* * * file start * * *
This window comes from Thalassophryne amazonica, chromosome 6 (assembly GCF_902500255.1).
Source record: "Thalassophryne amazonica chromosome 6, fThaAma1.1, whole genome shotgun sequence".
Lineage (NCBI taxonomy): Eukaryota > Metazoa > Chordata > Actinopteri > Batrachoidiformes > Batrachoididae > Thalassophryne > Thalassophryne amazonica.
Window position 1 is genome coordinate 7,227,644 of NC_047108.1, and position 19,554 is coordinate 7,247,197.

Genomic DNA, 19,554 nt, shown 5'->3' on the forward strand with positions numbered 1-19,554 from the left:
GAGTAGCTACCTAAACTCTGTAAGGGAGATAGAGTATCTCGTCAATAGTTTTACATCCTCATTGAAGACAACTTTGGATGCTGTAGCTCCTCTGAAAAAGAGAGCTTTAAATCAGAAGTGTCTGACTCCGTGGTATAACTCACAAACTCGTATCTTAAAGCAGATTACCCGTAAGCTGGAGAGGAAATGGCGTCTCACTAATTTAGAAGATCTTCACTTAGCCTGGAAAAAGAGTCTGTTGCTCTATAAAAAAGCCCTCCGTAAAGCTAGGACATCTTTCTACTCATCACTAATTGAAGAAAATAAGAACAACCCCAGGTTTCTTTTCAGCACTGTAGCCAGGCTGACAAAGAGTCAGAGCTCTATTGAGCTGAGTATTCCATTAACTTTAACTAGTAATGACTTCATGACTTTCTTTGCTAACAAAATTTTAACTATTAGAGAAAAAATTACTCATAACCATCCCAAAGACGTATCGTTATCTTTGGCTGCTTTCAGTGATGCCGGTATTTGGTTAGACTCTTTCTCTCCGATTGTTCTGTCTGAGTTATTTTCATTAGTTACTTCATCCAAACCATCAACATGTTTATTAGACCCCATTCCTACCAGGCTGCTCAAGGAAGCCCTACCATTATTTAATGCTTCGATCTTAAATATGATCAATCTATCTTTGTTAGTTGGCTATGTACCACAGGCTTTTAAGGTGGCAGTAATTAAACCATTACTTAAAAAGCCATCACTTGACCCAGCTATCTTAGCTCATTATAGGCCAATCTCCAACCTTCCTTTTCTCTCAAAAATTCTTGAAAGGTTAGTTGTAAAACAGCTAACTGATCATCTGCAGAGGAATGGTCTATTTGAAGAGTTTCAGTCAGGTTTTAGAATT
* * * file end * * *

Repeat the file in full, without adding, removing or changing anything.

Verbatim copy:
This window comes from Thalassophryne amazonica, chromosome 6 (assembly GCF_902500255.1).
Source record: "Thalassophryne amazonica chromosome 6, fThaAma1.1, whole genome shotgun sequence".
Lineage (NCBI taxonomy): Eukaryota > Metazoa > Chordata > Actinopteri > Batrachoidiformes > Batrachoididae > Thalassophryne > Thalassophryne amazonica.
Window position 1 is genome coordinate 7,227,644 of NC_047108.1, and position 19,554 is coordinate 7,247,197.

Genomic DNA, 19,554 nt, shown 5'->3' on the forward strand with positions numbered 1-19,554 from the left:
GAGTAGCTACCTAAACTCTGTAAGGGAGATAGAGTATCTCGTCAATAGTTTTACATCCTCATTGAAGACAACTTTGGATGCTGTAGCTCCTCTGAAAAAGAGAGCTTTAAATCAGAAGTGTCTGACTCCGTGGTATAACTCACAAACTCGTATCTTAAAGCAGATTACCCGTAAGCTGGAGAGGAAATGGCGTCTCACTAATTTAGAAGATCTTCACTTAGCCTGGAAAAAGAGTCTGTTGCTCTATAAAAAAGCCCTCCGTAAAGCTAGGACATCTTTCTACTCATCACTAATTGAAGAAAATAAGAACAACCCCAGGTTTCTTTTCAGCACTGTAGCCAGGCTGACAAAGAGTCAGAGCTCTATTGAGCTGAGTATTCCATTAACTTTAACTAGTAATGACTTCATGACTTTCTTTGCTAACAAAATTTTAACTATTAGAGAAAAAATTACTCATAACCATCCCAAAGACGTATCGTTATCTTTGGCTGCTTTCAGTGATGCCGGTATTTGGTTAGACTCTTTCTCTCCGATTGTTCTGTCTGAGTTATTTTCATTAGTTACTTCATCCAAACCATCAACATGTTTATTAGACCCCATTCCTACCAGGCTGCTCAAGGAAGCCCTACCATTATTTAATGCTTCGATCTTAAATATGATCAATCTATCTTTGTTAGTTGGCTATGTACCACAGGCTTTTAAGGTGGCAGTAATTAAACCATTACTTAAAAAGCCATCACTTGACCCAGCTATCTTAGCTCATTATAGGCCAATCTCCAACCTTCCTTTTCTCTCAAAAATTCTTGAAAGGTTAGTTGTAAAACAGCTAACTGATCATCTGCAGAGGAATGGTCTATTTGAAGAGTTTCAGTCAGGTTTTAGAATT